But, I want my students to go beyond these two levels of cognitive processing. So, I thought about other assignments I have had in the past and how these will allow me to assess other levels of thinking. I use literature a lot in class and often have students write literature summaries. This is a two page assignment. Approximately 1.5 pages are summary and half a page is devoted to “critical thought”. You might think that 1.5 pages is too short to summarize a paper. But it forces the students to think hard about what really is crucial to me understanding that they understood the paper and what is just filler. They are force to filter information. Now, critical thought is IMHO one of the most poorly-defined terms in the educational lexicon. So, I was very explicit about what I want in this section. I wanted them to reach Bloom’s highest level of cognitive processing. I wanted them to think about the research done before the paper in question and think about the paper in question and then project what the next question would be in this system with a brief design of a set of observations or an experiment that would shed light on that question and advance our knowledge in that area. You could critique the paper’s experimental design, its writing, its presentation of results, etc. (all things students try to pass off as “critical thinking” but are really just criticism), but you will be using up the limited amount of space you have to demonstrate to me that you can think in scientifically creative ways. The difference between and A, B and C in the class (and an F) is how often you reach this level of thought in these (among other things).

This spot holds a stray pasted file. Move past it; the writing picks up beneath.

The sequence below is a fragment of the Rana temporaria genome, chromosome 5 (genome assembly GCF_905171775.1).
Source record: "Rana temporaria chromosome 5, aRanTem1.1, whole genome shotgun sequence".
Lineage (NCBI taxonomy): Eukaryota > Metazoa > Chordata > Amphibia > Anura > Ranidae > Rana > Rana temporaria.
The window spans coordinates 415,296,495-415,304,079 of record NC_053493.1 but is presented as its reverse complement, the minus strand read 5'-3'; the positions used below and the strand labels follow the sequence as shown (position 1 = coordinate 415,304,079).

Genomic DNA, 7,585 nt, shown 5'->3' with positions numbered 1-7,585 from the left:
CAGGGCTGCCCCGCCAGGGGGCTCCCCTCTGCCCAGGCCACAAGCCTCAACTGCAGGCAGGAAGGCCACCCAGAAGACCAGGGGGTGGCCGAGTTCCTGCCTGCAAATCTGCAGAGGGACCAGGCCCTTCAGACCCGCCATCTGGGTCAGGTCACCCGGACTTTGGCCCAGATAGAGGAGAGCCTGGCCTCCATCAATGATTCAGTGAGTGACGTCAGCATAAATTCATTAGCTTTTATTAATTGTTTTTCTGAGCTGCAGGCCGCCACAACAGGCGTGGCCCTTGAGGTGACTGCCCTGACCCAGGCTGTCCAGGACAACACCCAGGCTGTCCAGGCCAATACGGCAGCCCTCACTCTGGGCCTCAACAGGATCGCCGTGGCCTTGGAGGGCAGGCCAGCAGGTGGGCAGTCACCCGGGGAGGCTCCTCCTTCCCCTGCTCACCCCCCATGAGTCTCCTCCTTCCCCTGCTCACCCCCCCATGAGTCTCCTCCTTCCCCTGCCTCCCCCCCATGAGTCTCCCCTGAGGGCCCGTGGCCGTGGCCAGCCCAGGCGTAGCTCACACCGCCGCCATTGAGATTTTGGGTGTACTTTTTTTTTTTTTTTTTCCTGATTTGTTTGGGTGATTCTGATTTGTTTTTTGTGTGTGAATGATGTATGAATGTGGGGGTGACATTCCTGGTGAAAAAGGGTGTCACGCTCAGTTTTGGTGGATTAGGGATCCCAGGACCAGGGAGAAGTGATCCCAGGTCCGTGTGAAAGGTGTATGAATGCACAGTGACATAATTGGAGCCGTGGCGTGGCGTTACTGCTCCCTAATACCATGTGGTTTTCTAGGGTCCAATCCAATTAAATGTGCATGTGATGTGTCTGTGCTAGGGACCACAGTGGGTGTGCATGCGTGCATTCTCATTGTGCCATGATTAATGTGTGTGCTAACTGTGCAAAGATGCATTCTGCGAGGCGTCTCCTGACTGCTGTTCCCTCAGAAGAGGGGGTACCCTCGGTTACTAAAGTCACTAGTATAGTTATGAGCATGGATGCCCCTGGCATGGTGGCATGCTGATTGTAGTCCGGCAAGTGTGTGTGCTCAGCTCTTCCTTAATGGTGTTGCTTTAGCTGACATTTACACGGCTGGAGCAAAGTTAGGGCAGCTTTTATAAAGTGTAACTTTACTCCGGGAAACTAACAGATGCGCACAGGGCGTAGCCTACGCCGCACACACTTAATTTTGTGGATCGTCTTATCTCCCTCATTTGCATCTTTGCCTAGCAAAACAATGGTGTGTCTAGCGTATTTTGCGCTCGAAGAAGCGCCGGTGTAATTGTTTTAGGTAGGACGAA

Each of these assignments have specifications for formatting, science and writing (one student failed solely because the margins were incorrect). Students must pass the writing specifications on all writing assignments in order to pass the class. Because of this, we spent an entire lab period going through a literature review on behavioral decisions made under predation risk and the students had to analyze the paper both on the structure of the paper and the science within it but they also had to examine the paper for 19 common writing mistakes made by writers of science. This got the students thinking about their own writing in ways that I don’t think they had in their first two years of college.